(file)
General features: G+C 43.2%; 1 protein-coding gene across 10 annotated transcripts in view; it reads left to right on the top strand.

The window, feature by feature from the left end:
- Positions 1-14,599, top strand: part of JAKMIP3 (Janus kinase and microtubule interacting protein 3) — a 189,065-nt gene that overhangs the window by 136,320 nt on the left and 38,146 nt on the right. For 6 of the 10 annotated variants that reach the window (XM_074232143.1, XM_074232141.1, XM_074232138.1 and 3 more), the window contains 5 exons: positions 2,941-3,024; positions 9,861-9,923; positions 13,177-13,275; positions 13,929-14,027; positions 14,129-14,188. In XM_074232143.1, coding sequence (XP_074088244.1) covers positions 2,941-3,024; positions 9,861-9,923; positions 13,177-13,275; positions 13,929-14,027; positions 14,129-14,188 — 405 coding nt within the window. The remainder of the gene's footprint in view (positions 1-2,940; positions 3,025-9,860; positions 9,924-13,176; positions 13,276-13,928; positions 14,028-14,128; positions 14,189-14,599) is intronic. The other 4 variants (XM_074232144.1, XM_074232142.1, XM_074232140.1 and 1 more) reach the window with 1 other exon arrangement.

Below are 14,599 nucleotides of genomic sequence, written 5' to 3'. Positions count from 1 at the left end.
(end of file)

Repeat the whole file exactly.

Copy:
General features: G+C 43.2%; 1 protein-coding gene across 10 annotated transcripts in view; it reads left to right on the top strand.

The window, feature by feature from the left end:
- Positions 1-14,599, top strand: part of JAKMIP3 (Janus kinase and microtubule interacting protein 3) — a 189,065-nt gene that overhangs the window by 136,320 nt on the left and 38,146 nt on the right. For 6 of the 10 annotated variants that reach the window (XM_074232143.1, XM_074232141.1, XM_074232138.1 and 3 more), the window contains 5 exons: positions 2,941-3,024; positions 9,861-9,923; positions 13,177-13,275; positions 13,929-14,027; positions 14,129-14,188. In XM_074232143.1, coding sequence (XP_074088244.1) covers positions 2,941-3,024; positions 9,861-9,923; positions 13,177-13,275; positions 13,929-14,027; positions 14,129-14,188 — 405 coding nt within the window. The remainder of the gene's footprint in view (positions 1-2,940; positions 3,025-9,860; positions 9,924-13,176; positions 13,276-13,928; positions 14,028-14,128; positions 14,189-14,599) is intronic. The other 4 variants (XM_074232144.1, XM_074232142.1, XM_074232140.1 and 1 more) reach the window with 1 other exon arrangement.

Below are 14,599 nucleotides of genomic sequence, written 5' to 3'. Positions count from 1 at the left end.